Class 2 #17574 (pdf)

Class 3 #17575 (pdf)

Class 4 #17576 (pdf)

Class 5 #17577 (pdf)

 

These are the NZTA's guide books to support the above standards:

Heavy rigid vehicles (pdf)

Heavy combination vehicles (pdf)

 

The feedback we've received indicates some advanced driving courses do not include much if any practical learning.  There is a final 45 - 120 minute (minimum of 40 minutes) practical assessment taken on the last day.
 

You still need to wait a minimum 3 months (if you're over 25 years) prior to sitting the next higher class rather than 6 months.  The exception to this is if you are able to find and complete a 2F to 4L or similar 'extra' practical course that concentrates on clocking up 1000km over a minimum of 7 days.  Technically someone over 25 years may be able to complete their 2, 4, & 5 classes in one year and some driving schools promote this pathway.

 

So you're ready to find a driving course?  Where do you look?

The NZTA website lists approved heavy transport & endorsement course providers in each of the regions. 

 

Courses in the major centres appear to be more competitively priced, with one contacted charging $715 for a 2-day class 2 course (having gained your theory licence prior, & including HT hire).  In the Hawkes Bay region the 3 that replied to our enquiry started at $855 (2-day not including theory license or vehicle hire) up to $1200 (3-day including theory tuition, theory application and test, & truck fee).

Check whether your course includes the tuition for your theory licence, the costs of sitting the theory, and the cost of 'hiring' the vehicle to sit your practical test in if you don't have one yourself.

If you need to hire a vehicle yourself you will need a licenced driver to pick it up and drop it off again.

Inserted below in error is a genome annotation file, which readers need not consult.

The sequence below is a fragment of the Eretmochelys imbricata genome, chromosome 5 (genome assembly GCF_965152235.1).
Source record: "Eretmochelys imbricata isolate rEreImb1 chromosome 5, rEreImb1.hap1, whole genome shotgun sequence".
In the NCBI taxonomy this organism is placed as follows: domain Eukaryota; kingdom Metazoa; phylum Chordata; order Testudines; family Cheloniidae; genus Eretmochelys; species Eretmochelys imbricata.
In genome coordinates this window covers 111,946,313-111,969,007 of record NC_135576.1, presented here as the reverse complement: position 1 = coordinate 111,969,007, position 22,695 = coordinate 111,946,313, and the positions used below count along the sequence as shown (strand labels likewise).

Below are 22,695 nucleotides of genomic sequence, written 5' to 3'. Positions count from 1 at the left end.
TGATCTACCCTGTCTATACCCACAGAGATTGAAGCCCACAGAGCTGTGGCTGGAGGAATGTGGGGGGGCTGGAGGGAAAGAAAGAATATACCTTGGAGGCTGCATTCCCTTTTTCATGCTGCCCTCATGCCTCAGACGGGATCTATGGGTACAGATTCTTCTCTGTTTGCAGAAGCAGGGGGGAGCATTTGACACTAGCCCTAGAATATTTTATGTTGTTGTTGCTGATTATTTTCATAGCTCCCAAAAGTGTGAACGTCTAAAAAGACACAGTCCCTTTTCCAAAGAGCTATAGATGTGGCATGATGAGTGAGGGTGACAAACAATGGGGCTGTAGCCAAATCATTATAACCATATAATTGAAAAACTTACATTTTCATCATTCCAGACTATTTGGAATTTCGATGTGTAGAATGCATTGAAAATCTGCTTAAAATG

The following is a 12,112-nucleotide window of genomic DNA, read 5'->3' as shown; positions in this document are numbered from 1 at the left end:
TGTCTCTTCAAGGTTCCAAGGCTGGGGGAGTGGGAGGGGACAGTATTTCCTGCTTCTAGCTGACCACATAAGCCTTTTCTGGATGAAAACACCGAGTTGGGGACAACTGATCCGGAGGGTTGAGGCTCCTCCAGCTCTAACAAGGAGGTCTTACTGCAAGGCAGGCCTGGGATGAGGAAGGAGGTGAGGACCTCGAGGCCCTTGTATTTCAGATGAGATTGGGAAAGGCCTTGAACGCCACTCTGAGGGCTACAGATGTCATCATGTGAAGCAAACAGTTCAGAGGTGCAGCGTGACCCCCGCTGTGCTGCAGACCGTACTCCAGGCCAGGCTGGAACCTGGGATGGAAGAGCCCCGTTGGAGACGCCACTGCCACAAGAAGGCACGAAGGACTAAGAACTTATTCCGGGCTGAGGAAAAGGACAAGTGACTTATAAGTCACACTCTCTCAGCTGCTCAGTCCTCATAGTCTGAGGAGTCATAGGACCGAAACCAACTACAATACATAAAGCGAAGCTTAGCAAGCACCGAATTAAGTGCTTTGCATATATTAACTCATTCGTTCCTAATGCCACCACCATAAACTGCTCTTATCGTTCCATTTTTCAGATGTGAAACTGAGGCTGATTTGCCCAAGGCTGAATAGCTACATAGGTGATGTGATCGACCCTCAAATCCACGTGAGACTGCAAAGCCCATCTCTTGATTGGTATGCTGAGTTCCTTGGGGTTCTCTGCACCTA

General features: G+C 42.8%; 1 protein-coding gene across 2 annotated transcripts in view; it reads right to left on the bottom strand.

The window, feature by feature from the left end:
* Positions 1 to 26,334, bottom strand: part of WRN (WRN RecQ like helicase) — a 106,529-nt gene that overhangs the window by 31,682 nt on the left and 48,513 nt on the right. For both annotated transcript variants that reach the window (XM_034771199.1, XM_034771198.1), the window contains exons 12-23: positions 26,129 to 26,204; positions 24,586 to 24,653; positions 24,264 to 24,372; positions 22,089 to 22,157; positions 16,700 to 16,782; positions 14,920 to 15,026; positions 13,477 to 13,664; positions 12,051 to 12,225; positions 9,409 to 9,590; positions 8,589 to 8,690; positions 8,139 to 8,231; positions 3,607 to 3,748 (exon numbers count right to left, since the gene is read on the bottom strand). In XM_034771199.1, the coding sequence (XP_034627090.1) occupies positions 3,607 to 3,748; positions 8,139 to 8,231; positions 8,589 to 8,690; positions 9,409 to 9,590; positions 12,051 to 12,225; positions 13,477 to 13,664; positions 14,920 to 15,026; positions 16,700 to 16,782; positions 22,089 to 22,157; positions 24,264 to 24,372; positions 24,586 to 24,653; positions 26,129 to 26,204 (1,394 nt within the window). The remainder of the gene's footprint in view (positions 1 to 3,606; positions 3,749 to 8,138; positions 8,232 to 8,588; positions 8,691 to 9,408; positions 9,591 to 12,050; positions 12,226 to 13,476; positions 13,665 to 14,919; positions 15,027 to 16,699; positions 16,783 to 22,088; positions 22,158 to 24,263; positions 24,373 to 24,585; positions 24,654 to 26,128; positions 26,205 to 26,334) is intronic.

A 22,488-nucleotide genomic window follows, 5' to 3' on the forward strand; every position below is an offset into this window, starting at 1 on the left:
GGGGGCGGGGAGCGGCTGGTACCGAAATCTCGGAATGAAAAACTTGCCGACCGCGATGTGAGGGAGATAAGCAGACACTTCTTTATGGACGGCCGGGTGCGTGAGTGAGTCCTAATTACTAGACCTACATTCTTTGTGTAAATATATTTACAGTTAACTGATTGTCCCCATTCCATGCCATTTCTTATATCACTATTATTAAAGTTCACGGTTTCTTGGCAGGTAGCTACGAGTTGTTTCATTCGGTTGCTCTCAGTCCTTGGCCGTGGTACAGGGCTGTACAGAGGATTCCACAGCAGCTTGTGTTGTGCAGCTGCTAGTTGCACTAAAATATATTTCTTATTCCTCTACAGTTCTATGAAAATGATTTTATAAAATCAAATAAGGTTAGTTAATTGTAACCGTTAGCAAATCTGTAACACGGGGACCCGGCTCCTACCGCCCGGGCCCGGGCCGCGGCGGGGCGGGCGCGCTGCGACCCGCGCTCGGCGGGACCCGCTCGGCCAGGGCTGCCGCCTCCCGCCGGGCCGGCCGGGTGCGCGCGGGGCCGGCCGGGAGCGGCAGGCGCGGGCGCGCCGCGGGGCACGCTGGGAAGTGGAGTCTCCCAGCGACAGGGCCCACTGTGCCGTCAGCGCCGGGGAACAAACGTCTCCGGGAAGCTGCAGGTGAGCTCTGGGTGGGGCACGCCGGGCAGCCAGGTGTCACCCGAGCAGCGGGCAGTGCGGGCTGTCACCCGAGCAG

Some courses include a fee to record your completion of the 2 unit standards on the New Zealand Qualifications Authority's register.   NZQA charge $1.58 (incl) per credit, so your class 2 unit standard will cost $11.06 to register as it's 7 credits; and your Logbook and fatigue standard $7.90 (5 credits).  Registration is optional and mostly just serves as a record of completion if you need it in the future.

Also be aware that some may list course prices exclusive GST and 15% will need to be added to the total price you pay. 

Course providers do not include the full licence application fee.  They give you a competency certificate that you take to the NZTA; where you pay the NZTA the fee for your full licence.  The licence will take a week or so to process and is a re-issue of your current driver's licence with the extra class noted.

 

For the record the theory license is around $100 - $48.20 to register, and $45.70 to sit the theory test.  You can end up sitting the theory test more than once.  You only pay the extra $45.70 each time thereafter.

In order to sit the full license practical you spend around $110 - a combination of the full license application fee $46.90 and the practical test fee $59.90.

 

So where am I at? I have been studying for the theory test and need to sit that in the next 4 weeks. I just don't want to fail and have it cost more to sit the test again! Afterward I need to take an advanced driving course as I have no access to a vehicle otherwise and need to progress to a class 4 a.s.a.p. I would like to become familiar with the insides of a truck cab first, so if you know of anyone in the Hawkes Bay who will show me the ropes or let me ride-along please let me know. Or if you have had an experience (positive or negative) with the driving schools here tip us off. Thanks.